The electronics giant, maker of the best-selling PlayStation game machine, said it sold 380,000 consoles through its online site, PlayStation.com, and another 600,000 at retail outlets throughout Japan. To date, 720,000 units had been shipped, with another 260,000 to be shipped in the next two weeks.
Sony had planned to ship 1 million units of the 128-bit gaming console in the first weekend of sales, but said it now expects to reach that goal by March 15, with shipments reaching 1.4 million by the end of the month. The company, which hopes to develop the machine into an Internet terminal, said some shipments had been delayed by as much as 10 days because of a shortage of memory cards, which are sold with the consoles.
Thousands lined up outside stores in central Tokyo this weekend for a chance to be the first in the world to own the new machine. Consumers began lining up outside shops selling the PlayStation 2 as many as two days before sales began--some even sleeping on cardboard boxes and under blankets they had brought so they could secure their place in line.
Along with the 128-bit processor, dubbed the "emotion engine," the PlayStation 2 has a DVD (digital versatile disk) player capable of playing feature-length movies and compact discs, as well as most of the games designed for the original PlayStation.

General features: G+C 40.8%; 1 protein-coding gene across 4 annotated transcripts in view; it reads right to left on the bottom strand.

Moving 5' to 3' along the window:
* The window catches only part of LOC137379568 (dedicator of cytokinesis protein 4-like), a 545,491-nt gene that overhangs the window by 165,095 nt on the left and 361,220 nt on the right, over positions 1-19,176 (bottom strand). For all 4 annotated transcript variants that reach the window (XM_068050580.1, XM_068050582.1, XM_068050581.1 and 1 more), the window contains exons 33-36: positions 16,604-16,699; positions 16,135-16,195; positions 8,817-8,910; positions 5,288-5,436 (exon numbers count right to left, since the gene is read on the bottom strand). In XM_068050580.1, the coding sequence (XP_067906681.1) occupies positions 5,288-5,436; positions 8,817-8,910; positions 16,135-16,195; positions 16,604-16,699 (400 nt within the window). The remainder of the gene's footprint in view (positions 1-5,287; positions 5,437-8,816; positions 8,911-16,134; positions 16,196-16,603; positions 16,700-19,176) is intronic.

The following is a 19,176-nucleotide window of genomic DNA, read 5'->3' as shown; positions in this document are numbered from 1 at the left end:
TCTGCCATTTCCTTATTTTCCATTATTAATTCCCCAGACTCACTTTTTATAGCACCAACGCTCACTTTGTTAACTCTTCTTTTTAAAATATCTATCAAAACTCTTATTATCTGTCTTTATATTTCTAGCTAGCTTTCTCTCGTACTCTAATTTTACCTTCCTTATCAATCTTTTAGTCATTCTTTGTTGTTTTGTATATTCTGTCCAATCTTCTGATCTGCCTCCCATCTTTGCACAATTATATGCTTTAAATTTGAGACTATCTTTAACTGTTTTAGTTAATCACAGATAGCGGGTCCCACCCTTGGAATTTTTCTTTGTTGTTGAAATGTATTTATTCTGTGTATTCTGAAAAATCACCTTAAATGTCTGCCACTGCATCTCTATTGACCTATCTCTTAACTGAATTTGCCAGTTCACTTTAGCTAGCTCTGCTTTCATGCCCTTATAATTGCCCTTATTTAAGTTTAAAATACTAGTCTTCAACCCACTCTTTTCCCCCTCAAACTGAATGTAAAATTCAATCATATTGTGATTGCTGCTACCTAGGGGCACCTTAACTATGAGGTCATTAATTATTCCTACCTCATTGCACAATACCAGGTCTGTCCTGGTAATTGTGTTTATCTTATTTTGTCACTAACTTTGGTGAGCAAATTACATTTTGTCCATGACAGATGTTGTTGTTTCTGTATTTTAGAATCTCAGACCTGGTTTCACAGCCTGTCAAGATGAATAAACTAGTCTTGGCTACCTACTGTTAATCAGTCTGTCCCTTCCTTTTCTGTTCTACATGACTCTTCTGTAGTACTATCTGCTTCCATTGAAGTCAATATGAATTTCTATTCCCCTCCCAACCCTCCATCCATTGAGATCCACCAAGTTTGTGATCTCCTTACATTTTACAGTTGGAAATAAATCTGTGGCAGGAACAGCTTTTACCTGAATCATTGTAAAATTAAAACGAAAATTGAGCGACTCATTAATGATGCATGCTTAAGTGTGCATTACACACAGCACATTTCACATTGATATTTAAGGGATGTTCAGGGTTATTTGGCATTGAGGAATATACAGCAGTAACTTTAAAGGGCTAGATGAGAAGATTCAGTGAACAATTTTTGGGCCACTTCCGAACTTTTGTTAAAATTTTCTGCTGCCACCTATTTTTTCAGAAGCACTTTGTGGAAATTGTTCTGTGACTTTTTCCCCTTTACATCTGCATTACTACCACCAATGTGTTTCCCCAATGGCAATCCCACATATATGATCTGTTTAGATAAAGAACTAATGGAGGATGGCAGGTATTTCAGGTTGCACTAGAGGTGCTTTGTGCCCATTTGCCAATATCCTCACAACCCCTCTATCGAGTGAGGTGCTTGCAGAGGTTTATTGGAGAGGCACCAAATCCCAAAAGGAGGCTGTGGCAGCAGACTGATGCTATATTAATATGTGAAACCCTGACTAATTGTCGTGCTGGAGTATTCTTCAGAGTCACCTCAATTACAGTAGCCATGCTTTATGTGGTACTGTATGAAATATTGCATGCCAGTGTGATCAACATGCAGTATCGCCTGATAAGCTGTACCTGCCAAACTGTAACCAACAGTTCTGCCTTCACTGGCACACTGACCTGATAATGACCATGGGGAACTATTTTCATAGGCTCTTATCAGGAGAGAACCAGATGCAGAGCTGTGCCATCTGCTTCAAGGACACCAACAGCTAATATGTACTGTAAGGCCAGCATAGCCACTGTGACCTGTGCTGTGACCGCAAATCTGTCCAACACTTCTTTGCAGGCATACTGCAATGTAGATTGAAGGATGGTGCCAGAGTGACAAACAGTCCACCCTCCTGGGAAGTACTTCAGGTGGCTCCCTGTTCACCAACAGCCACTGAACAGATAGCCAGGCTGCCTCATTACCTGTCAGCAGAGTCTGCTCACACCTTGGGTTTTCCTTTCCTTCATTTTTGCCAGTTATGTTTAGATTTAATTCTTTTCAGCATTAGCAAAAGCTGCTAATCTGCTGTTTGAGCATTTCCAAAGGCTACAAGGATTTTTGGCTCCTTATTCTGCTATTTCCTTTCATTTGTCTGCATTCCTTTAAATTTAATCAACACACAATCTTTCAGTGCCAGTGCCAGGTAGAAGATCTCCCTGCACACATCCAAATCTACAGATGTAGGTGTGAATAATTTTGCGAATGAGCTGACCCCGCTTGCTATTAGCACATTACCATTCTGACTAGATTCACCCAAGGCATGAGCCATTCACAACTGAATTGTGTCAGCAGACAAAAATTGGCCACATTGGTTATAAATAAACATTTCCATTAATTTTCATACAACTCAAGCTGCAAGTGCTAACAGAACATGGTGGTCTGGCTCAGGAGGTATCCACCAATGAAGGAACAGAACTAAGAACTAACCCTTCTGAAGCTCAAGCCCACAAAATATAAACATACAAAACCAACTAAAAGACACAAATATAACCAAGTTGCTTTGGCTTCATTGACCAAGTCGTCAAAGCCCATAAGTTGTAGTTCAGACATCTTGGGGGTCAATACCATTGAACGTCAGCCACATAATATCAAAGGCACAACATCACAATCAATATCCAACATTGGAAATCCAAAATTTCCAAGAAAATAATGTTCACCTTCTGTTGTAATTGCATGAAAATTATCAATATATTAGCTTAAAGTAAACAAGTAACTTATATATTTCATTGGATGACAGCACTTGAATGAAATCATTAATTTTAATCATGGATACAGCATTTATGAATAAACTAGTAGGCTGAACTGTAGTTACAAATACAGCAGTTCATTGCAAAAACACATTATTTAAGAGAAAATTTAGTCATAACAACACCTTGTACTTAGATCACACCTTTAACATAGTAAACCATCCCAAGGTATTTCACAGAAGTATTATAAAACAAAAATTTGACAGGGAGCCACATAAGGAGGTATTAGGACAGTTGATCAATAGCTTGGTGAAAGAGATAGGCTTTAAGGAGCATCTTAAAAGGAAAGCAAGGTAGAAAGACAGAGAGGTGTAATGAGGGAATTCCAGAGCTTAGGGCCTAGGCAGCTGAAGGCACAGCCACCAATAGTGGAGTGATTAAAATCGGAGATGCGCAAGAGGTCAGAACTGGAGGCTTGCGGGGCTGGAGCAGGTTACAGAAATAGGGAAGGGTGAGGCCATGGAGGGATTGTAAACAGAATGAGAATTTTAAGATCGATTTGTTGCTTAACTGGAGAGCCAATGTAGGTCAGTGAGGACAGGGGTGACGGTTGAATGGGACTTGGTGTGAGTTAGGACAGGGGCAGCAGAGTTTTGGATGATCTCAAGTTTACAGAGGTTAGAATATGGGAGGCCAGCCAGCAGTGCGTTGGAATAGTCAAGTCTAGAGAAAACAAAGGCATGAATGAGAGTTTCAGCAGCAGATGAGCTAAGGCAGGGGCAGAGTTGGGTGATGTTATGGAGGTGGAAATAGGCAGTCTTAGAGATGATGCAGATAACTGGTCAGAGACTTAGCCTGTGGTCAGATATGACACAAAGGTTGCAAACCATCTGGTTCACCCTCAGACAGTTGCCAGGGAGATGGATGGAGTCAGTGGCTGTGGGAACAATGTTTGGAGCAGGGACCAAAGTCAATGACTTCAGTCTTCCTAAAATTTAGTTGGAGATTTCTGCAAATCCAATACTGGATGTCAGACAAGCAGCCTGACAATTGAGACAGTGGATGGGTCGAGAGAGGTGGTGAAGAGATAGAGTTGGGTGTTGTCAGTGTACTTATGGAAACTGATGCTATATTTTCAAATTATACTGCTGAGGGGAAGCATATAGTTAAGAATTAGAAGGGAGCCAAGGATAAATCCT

Sony, the world leader in the $15 billion market for home game hardware and software, expected to ship 1 million units in Japan in the first two days after the PlayStation 2's release and another 500,000 a month after that. In the original PlayStation's first year after its introduction in Japan, Sony sold an average of 225,000 units a month.
Japan sales of the original PlayStation have averaged 288,000 units a month in the machine's five years on the market, while worldwide sales have averaged 1.2 million a month.
Through December, Sony had sold 71.8 million PlayStations--about 24 percent in Japan, 39 percent in Europe and 37 percent in North America.
Sony's shares rose at the open today and then slipped as much as 6.4 percent. The shares were expected to get a boost after fans rushed to buy the new game console.
"A lot of the good news has already been realized" for Sony, said Michael Wilkins, cross-market manager at Credit Lyonnais Securities Japan. "Companies are beginning to close their books or are closing their books for the year and so there's some ongoing profit-taking."
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